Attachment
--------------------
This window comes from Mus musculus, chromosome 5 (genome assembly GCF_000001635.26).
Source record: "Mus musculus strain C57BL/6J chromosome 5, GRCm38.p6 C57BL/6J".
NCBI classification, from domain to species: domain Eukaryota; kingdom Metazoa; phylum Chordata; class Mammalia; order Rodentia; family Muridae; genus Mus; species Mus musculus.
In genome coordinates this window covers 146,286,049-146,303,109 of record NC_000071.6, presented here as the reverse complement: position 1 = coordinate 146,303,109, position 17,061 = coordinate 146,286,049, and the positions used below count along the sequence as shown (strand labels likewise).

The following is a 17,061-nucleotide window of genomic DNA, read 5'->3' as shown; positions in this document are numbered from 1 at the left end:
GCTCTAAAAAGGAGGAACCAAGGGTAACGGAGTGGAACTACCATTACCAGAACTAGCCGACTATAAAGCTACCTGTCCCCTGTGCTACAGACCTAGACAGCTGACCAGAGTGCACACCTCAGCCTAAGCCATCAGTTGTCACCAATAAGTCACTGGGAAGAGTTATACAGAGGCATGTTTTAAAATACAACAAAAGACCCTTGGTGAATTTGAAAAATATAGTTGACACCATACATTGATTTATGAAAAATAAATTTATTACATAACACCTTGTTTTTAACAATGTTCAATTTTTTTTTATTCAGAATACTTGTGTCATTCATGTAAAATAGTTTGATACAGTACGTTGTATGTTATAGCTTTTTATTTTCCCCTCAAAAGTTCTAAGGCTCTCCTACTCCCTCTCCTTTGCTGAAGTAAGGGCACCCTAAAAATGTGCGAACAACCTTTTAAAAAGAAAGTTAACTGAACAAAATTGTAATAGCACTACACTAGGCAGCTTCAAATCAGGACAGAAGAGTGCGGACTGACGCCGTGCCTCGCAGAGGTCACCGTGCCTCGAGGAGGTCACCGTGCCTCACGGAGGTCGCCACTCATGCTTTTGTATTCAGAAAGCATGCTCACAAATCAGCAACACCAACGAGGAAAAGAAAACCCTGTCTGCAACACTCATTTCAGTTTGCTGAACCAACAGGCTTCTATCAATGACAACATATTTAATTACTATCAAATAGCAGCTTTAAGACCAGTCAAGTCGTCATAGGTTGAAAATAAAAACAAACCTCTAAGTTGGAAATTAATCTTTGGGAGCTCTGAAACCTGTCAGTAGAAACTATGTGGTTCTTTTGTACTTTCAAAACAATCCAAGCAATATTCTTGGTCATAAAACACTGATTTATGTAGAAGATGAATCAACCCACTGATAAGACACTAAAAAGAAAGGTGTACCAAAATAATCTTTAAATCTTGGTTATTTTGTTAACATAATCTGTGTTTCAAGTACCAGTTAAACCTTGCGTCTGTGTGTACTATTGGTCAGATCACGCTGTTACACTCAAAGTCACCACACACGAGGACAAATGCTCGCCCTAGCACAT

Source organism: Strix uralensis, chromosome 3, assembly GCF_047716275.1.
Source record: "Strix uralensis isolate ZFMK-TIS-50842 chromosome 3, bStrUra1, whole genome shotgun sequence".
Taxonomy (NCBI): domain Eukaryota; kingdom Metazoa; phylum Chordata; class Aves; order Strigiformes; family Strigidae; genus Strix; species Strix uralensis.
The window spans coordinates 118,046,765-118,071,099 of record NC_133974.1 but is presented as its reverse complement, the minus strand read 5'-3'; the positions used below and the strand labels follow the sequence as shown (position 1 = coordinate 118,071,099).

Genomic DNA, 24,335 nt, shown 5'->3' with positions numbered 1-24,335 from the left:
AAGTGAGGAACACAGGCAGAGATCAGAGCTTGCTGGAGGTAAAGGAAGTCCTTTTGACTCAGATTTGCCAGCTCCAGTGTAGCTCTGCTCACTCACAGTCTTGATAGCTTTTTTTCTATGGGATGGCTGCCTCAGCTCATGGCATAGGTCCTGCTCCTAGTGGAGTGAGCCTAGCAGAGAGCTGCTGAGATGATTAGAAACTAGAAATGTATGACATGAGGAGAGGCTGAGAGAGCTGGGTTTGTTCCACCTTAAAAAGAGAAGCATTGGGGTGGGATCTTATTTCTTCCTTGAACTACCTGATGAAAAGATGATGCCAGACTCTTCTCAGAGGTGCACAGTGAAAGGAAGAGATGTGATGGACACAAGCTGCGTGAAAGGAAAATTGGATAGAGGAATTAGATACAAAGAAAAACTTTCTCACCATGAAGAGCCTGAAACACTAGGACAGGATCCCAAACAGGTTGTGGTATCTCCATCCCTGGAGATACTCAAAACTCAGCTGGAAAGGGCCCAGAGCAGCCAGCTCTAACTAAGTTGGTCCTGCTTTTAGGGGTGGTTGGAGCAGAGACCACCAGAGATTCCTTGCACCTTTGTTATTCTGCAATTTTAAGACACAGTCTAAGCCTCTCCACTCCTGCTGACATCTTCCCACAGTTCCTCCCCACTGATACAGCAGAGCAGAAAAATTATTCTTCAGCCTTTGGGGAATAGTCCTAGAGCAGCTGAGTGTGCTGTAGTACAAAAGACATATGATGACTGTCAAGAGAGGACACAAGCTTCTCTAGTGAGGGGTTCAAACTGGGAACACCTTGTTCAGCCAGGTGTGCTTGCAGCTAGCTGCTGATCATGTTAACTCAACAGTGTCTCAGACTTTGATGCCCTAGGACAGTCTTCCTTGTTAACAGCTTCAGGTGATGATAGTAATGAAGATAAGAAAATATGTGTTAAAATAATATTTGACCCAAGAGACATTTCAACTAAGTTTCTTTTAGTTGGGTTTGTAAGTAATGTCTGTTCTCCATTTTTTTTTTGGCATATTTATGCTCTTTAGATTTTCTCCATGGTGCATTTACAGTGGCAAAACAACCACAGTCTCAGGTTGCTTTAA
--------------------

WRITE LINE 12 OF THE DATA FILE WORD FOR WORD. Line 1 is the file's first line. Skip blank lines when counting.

AAGTGAGGAACACAGGCAGAGATCAGAGCTTGCTGGAGGTAAAGGAAGTCCTTTTGACTCAGATTTGCCAGCTCCAGTGTAGCTCTGCTCACTCACAGTCTTGATAGCTTTTTTTCTATGGGATGGCTGCCTCAGCTCATGGCATAGGTCCTGCTCCTAGTGGAGTGAGCCTAGCAGAGAGCTGCTGAGATGATTAGAAACTAGAAATGTATGACATGAGGAGAGGCTGAGAGAGCTGGGTTTGTTCCACCTTAAAAAGAGAAGCATTGGGGTGGGATCTTATTTCTTCCTTGAACTACCTGATGAAAAGATGATGCCAGACTCTTCTCAGAGGTGCACAGTGAAAGGAAGAGATGTGATGGACACAAGCTGCGTGAAAGGAAAATTGGATAGAGGAATTAGATACAAAGAAAAACTTTCTCACCATGAAGAGCCTGAAACACTAGGACAGGATCCCAAACAGGTTGTGGTATCTCCATCCCTGGAGATACTCAAAACTCAGCTGGAAAGGGCCCAGAGCAGCCAGCTCTAACTAAGTTGGTCCTGCTTTTAGGGGTGGTTGGAGCAGAGACCACCAGAGATTCCTTGCACCTTTGTTATTCTGCAATTTTAAGACACAGTCTAAGCCTCTCCACTCCTGCTGACATCTTCCCACAGTTCCTCCCCACTGATACAGCAGAGCAGAAAAATTATTCTTCAGCCTTTGGGGAATAGTCCTAGAGCAGCTGAGTGTGCTGTAGTACAAAAGACATATGATGACTGTCAAGAGAGGACACAAGCTTCTCTAGTGAGGGGTTCAAACTGGGAACACCTTGTTCAGCCAGGTGTGCTTGCAGCTAGCTGCTGATCATGTTAACTCAACAGTGTCTCAGACTTTGATGCCCTAGGACAGTCTTCCTTGTTAACAGCTTCAGGTGATGATAGTAATGAAGATAAGAAAATATGTGTTAAAATAATATTTGACCCAAGAGACATTTCAACTAAGTTTCTTTTAGTTGGGTTTGTAAGTAATGTCTGTTCTCCATTTTTTTTTTGGCATATTTATGCTCTTTAGATTTTCTCCATGGTGCATTTACAGTGGCAAAACAACCACAGTCTCAGGTTGCTTTAA